Most 24oz/750ml single wall Ti mugs weigh in at around 3.2 – 3.3 ounces and cost $35 or more. The Olicamp Hard Anodized Aluminum Space Saver Mugs weighs in at 3.6 ounces and costs less than $15. Best of all, you actually get some functionality for that extra 3/10ths of an ounce so the slight weight increase can be justified.

Aluminum cookware transfers heat more readily and heats more evenly than Ti cookware. The hard anodized finish is durable and relatively non-stick (not quite like a true non-stick finish but better than bare metal). Finally, the Olicamp Space Saver has longer and larger butterfly handles than most Ti cups. These handles are handy when you are heating with a fuel source like wood or solid fuel tablets that often allow the flame to lick up around the sides of the cup.

This cup can obviously serve as well… a cup, but it is actually an excellent cook pot complete with volume markings which are handy for cook dehydrated foods. It can be paired with lightweight stoves or solid fuel burners to make a truly compact and lightweight hiking mess kit. I can fit my ultralight Esbit burner, foil for a windscreen and ground sheet, and few solid fuel tabs inside the cup for a sub 7 ounce 3 season cookset.

You’ll want a lid to maximize the usefulness of this cup for cooking. Olicamp offers a lid for this cup at a reasonably price but you can also pick up aftermarket lids. One very reasonable option is the lid from the Stanley Adventure Camp Cookset (on Amazon) which is another great bargain in its own right. Finally, you can easily make your own lid with heavy duty aluminum foil, a pie tin, or any other suitable material.

This is an excellent piece of gear. Check out the Olicamp Hard Anodized Aluminum Space Saver Cup on Amazon.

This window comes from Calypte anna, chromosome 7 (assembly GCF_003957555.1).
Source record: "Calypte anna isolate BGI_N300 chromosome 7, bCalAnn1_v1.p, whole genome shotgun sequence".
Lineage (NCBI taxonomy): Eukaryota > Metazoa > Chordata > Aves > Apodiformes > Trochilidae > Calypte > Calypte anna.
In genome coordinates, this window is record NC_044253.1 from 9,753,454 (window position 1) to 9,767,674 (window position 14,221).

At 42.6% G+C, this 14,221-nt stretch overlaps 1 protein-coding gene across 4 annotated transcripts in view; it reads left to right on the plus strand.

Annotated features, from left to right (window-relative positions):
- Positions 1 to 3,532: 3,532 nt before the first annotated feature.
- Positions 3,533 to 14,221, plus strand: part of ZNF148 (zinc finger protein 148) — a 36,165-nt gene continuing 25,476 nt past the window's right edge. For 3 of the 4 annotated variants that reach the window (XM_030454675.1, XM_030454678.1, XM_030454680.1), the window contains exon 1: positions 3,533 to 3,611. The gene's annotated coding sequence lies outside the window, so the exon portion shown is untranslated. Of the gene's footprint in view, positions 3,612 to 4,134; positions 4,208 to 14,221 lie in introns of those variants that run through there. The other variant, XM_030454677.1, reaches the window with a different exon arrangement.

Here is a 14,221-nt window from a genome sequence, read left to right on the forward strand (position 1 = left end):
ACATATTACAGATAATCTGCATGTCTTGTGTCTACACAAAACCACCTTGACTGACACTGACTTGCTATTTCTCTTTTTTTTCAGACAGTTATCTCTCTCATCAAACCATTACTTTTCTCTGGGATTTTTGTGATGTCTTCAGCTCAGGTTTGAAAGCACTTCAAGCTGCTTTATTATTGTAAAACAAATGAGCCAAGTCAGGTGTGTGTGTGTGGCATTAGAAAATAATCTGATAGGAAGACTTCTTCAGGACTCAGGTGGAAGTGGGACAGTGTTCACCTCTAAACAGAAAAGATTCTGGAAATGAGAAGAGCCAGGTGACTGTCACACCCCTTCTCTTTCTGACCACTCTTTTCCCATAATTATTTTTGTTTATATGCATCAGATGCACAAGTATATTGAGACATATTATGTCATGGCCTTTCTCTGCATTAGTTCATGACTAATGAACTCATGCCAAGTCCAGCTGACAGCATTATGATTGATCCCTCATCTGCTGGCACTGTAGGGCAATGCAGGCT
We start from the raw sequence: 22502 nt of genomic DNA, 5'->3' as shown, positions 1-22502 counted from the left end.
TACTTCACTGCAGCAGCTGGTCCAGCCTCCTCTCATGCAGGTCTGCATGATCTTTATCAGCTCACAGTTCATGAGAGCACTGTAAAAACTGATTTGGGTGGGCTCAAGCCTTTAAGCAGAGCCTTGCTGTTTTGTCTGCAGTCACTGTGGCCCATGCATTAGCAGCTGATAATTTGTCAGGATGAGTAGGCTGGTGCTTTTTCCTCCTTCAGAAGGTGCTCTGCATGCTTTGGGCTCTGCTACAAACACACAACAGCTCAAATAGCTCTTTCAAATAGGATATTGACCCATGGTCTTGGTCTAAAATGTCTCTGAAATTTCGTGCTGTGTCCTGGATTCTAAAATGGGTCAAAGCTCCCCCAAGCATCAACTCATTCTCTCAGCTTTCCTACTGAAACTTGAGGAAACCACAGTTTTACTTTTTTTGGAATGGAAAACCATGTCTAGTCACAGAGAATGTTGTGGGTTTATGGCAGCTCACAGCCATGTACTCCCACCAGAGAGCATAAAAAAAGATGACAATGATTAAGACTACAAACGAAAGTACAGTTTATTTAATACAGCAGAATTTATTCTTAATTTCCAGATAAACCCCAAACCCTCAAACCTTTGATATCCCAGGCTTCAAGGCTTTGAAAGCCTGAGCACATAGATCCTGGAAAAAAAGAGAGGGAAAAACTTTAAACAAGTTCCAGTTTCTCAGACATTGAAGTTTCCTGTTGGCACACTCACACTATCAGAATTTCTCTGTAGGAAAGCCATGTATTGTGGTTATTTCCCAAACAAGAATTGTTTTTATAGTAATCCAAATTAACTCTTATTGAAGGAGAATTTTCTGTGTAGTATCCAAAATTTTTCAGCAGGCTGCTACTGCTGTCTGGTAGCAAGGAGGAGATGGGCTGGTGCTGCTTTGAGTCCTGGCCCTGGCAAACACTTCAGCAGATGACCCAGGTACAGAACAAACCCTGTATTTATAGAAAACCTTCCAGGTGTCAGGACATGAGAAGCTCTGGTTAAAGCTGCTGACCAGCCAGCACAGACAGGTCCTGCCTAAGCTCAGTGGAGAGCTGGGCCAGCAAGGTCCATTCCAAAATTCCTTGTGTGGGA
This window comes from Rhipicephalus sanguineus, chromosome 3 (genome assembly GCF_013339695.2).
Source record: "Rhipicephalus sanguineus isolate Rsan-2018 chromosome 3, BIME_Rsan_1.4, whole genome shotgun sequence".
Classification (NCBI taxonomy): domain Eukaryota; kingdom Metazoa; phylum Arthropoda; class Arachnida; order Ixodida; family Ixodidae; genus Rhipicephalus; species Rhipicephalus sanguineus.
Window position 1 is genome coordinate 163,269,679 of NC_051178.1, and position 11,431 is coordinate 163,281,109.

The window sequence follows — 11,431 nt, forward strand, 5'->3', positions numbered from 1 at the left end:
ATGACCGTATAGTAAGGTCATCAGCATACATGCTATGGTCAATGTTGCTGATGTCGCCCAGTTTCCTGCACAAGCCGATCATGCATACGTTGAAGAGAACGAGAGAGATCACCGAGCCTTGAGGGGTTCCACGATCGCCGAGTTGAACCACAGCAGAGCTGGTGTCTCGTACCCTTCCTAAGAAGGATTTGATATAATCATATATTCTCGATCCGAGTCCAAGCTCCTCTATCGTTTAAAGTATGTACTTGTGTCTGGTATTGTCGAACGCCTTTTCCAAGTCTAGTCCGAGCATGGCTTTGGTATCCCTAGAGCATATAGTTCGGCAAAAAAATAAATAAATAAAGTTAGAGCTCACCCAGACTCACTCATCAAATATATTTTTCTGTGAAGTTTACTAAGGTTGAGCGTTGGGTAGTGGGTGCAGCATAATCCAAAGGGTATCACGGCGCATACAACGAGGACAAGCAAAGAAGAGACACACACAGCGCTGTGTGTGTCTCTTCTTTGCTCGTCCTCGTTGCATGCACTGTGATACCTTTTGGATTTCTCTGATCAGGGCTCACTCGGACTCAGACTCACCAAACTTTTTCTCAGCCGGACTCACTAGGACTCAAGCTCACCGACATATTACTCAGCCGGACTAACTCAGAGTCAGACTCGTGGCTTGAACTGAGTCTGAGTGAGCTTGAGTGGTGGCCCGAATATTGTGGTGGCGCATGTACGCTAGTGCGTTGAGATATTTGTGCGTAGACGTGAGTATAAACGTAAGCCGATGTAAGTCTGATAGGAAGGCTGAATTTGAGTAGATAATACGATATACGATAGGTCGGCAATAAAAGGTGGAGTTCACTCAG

The above article contains affiliate links.

Helikon Tex Swagman Roll Poncho

The Helikon Tex Swagman Roll Poncho is an insulation layer with a number of uses. This insulated poncho is constructed from Helikon’s Windpack nylon with Climashield Apex insulation and YKK zippers. It features a large zippered closed front pouch, insulated hood, and cinch straps that allow the Swagman Roll to be gathered around the wearer.

The Swagman Roll is 57″ x 78″ and weighs in at 26 ounces. It can be packed into a stuff sack or into its own pocket (which is printed with suggestions for use). At that weight, you won’t mind taking it along in your kit for use as a quick access insulation layer when you stop moving, as a light sleeping bag, or to add insulation to your normal sleeping bag. It is compatible with USGI pattern ponchos for use as a bivy.

Check out the Swagman Roll Poncho at Helikon-Tex.com.

New from Bushcraft Outfitters – Koretemp Hooded Poncho Liner

Bushcraft Outfitters’ Koretemp line of lightweight, modular, multi-use shelter components is about to receive a very interesting addition – the Koretemp Hooded Poncho Liner. This insulated poncho liner has features that make it extremely versatile as both a stand-alone insulation layer or for enhancing your existing outdoor kit.

The Koretemp Hooded Poncho Liner is made in the USA from from mil-spec quilted batting faced by coyote fabric, webbing, and thread. It weighs 40 ounces and is 62″ by 93″. It has an integrated hood with drawstring closure, a sewn in chest pocket, and 2″ channels at the top and bottom that can be used to close the ends into a foot box.

All of those features mean that the Koretemp Hooded Poncho Liner can be used in a number of ways. You can cinch up the hood and a foot box to use it like a warm weather top quilt (like a sleeping bag). It can be used inside the Koretemp Poncho as an insulated bivy or hung over head to protect from the heat of the sun. It can be used as an insulation layer that can be quickly be donned over your thinner shell layer and pack when you take breaks on the trail or stop to glass for game. Even if you already have a well sorted out sleep system, the Koretemp Hooded Poncho Liner can serve to increase the temperature rating of your sleeping bag.

Regular poncho liners are already very useful as I am sure you are already aware. With the addition of a few thoughtful features, Bushcraft Outfitters has taken that concept to the next level.

The Koretemp Hooded Poncho Liner will be available soon (and will likely sell out fast) at BushcraftOutfitters.com.

Hill People Gear Introduces New Color Options for Several Packs

Hill People Gear is rolling out a new color option for many of their packs. The new Elk color is reminiscent of the iconic brown color used for duck canvas work wear. It is available now in the Tarahumara and will eventually be available in the Umlindi, qui-Ya, and Original Kit Bag V2.

You can also expect to see a number of other new color options coming soon, including: